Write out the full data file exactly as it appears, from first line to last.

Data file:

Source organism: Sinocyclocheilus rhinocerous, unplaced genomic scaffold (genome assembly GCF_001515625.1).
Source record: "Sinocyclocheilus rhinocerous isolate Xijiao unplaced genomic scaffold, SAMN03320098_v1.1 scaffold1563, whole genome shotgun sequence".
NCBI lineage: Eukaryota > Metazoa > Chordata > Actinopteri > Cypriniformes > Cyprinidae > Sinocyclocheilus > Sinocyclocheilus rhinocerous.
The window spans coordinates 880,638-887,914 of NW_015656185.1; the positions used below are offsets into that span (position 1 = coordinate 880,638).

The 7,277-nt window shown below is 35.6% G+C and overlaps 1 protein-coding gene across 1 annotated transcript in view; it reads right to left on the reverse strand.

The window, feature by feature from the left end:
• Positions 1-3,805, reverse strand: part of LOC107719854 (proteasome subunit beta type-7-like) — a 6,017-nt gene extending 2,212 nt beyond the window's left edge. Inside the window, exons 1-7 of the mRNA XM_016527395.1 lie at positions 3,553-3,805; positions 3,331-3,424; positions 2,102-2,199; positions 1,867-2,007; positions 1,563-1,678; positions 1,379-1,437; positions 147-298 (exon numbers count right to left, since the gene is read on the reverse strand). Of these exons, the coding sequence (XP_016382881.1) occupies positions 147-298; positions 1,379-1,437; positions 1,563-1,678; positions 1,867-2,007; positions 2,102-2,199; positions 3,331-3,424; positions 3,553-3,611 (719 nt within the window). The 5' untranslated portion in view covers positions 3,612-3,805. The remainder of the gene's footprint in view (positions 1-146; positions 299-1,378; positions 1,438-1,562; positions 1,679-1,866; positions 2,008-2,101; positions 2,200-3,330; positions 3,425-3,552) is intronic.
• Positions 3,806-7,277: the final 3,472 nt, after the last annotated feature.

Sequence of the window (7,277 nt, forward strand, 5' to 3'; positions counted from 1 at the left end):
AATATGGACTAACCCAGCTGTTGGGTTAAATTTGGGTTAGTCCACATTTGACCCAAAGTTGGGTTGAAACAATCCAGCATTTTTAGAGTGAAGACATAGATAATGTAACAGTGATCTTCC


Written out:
Source organism: Sinocyclocheilus rhinocerous, unplaced genomic scaffold (genome assembly GCF_001515625.1).
Source record: "Sinocyclocheilus rhinocerous isolate Xijiao unplaced genomic scaffold, SAMN03320098_v1.1 scaffold1563, whole genome shotgun sequence".
NCBI lineage: Eukaryota > Metazoa > Chordata > Actinopteri > Cypriniformes > Cyprinidae > Sinocyclocheilus > Sinocyclocheilus rhinocerous.
The window spans coordinates 880,638-887,914 of NW_015656185.1; the positions used below are offsets into that span (position 1 = coordinate 880,638).

The 7,277-nt window shown below is 35.6% G+C and overlaps 1 protein-coding gene across 1 annotated transcript in view; it reads right to left on the reverse strand.

The window, feature by feature from the left end:
• Positions 1-3,805, reverse strand: part of LOC107719854 (proteasome subunit beta type-7-like) — a 6,017-nt gene extending 2,212 nt beyond the window's left edge. Inside the window, exons 1-7 of the mRNA XM_016527395.1 lie at positions 3,553-3,805; positions 3,331-3,424; positions 2,102-2,199; positions 1,867-2,007; positions 1,563-1,678; positions 1,379-1,437; positions 147-298 (exon numbers count right to left, since the gene is read on the reverse strand). Of these exons, the coding sequence (XP_016382881.1) occupies positions 147-298; positions 1,379-1,437; positions 1,563-1,678; positions 1,867-2,007; positions 2,102-2,199; positions 3,331-3,424; positions 3,553-3,611 (719 nt within the window). The 5' untranslated portion in view covers positions 3,612-3,805. The remainder of the gene's footprint in view (positions 1-146; positions 299-1,378; positions 1,438-1,562; positions 1,679-1,866; positions 2,008-2,101; positions 2,200-3,330; positions 3,425-3,552) is intronic.
• Positions 3,806-7,277: the final 3,472 nt, after the last annotated feature.

Sequence of the window (7,277 nt, forward strand, 5' to 3'; positions counted from 1 at the left end):
AATATGGACTAACCCAGCTGTTGGGTTAAATTTGGGTTAGTCCACATTTGACCCAAAGTTGGGTTGAAACAATCCAGCATTTTTAGAGTGAAGACATAGATAATGTAACAGTGATCTTCC